Colombia President Juan Manuel Santos took to the airwaves on Sunday to stress his dedication to attending ongoing and apparent escalating social unrest in the countryside that cost the life of a policeman the night before.
In a live speech, the president said that “this government has defended and will defend the farmers and will continue to have a streamlined dialogue to be able to do much more about the future of the farmers,” said Santos.
The president’s words contradict an apparent escalation of violence in the countryside where one policeman was killed in an attack on the police unit allegedly trying to remove one of the dozens of roadblocks put up throughout the country by hundreds of thousands of striking farmers, miners and truckers.
The death of the policeman is the third this week; One motorcyclist was killed on Thursday after crashing while trying to avoid a roadblock and one elderly man died while his ambulance was held up by another roadblock on Friday.
According to General Rodolfo Palomino, director of the National Police, 160 of his men have been injured in clashes with demonstrators during the first week of protests.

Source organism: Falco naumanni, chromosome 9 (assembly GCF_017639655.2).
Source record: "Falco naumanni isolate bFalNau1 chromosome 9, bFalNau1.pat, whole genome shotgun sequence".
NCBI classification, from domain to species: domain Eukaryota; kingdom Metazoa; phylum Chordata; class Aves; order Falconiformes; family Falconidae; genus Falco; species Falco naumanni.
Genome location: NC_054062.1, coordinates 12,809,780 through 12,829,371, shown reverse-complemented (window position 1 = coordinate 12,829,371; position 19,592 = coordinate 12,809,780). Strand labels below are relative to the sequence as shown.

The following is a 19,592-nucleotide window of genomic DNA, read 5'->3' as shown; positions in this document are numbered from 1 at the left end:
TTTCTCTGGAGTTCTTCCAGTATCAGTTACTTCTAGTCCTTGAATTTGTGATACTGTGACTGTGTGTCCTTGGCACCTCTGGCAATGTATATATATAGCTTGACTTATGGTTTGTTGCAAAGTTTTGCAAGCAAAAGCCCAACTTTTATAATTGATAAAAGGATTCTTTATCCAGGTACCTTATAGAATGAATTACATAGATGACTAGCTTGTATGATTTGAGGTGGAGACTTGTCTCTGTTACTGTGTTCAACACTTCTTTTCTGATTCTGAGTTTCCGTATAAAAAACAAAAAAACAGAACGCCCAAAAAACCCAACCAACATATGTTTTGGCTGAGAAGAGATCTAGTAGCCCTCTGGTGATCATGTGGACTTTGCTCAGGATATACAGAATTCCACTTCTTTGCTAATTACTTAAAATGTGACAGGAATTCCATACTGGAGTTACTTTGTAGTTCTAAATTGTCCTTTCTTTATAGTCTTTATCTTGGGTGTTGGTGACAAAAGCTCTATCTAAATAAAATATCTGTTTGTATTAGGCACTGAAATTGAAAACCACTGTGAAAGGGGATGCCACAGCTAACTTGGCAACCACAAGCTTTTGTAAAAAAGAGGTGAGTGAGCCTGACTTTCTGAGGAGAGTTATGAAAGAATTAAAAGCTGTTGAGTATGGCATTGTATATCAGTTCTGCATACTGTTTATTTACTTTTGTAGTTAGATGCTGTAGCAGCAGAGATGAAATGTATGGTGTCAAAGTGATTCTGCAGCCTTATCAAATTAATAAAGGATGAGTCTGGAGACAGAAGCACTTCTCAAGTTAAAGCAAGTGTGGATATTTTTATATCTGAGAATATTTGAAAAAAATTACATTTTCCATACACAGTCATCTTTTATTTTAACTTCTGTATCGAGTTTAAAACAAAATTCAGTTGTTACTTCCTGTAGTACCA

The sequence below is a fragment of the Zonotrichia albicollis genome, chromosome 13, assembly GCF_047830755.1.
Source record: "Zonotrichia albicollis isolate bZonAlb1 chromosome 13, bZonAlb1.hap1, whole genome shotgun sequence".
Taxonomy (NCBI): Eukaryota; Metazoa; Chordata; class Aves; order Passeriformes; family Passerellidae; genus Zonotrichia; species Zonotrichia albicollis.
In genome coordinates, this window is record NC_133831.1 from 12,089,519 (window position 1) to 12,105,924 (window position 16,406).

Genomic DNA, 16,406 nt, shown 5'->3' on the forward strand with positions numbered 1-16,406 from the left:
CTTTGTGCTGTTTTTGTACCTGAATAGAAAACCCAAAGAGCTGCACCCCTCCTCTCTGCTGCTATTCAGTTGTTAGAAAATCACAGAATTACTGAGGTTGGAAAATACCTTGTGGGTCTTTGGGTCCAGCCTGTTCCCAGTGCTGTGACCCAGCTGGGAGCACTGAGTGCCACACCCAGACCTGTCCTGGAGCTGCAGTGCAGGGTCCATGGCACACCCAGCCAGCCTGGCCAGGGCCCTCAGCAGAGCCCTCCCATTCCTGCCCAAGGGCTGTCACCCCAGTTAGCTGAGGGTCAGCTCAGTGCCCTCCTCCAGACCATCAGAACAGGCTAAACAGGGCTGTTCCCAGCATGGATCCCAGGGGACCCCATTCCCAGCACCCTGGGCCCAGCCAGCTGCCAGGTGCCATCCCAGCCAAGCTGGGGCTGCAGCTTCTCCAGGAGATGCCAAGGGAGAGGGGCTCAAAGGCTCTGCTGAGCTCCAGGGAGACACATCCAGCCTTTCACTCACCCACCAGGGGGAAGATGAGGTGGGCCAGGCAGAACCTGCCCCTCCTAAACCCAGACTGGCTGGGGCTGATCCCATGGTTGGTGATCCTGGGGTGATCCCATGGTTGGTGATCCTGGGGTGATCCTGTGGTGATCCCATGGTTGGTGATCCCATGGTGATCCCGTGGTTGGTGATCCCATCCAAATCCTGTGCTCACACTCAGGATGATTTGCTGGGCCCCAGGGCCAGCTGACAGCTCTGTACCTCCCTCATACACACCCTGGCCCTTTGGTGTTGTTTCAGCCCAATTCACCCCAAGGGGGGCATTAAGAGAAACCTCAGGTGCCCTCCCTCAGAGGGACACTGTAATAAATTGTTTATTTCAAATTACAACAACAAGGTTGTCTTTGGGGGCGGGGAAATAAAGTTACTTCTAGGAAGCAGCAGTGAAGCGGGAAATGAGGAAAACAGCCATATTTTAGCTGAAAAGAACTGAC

The Marcha Patriotica, a leftist political movement supporting the accumulation of strikes, said Friday that 64 protesters had been injured. French press agency AFP reported on Sunday that 10 indigenous protesters in the southwest of the country had been injured when stepping on a landmine while Venezuelan television network TeleSur reported another three injured protesters in the south of the country.
Official sources said that 178 protesters have been arrested.
Meanwhile, videos of alleged police brutality that had been shared on social media platforms like Facebook and Twitter forced the National Police director to call for an investigation.
“I have paid close attention to the complaints of excesses by some officers. I will order an investigation of each of the cases,” said Palomino.
The High Commissioner of the United Nations in Colombia called for “calm and dialogue” and urged to “respect the rights of all people: protesters, armed forces and citizens who do not take part in the strike.”
The strikes began on Monday with demonstrations throughout the country. While no large mobilizations or major disturbances occurred in Colombia’s largest cities, hundreds of thousands have taken to the streets in smaller cities and alongside highways to reject the government’s agricultural, mining and energy policy and the negative effects the protesters claim they have on rural life and economy.
While in spite of promises, no accord was reached with any of the striking sectors. Santos reiterated in a speech earlier on Sunday that “everything is completely under control.”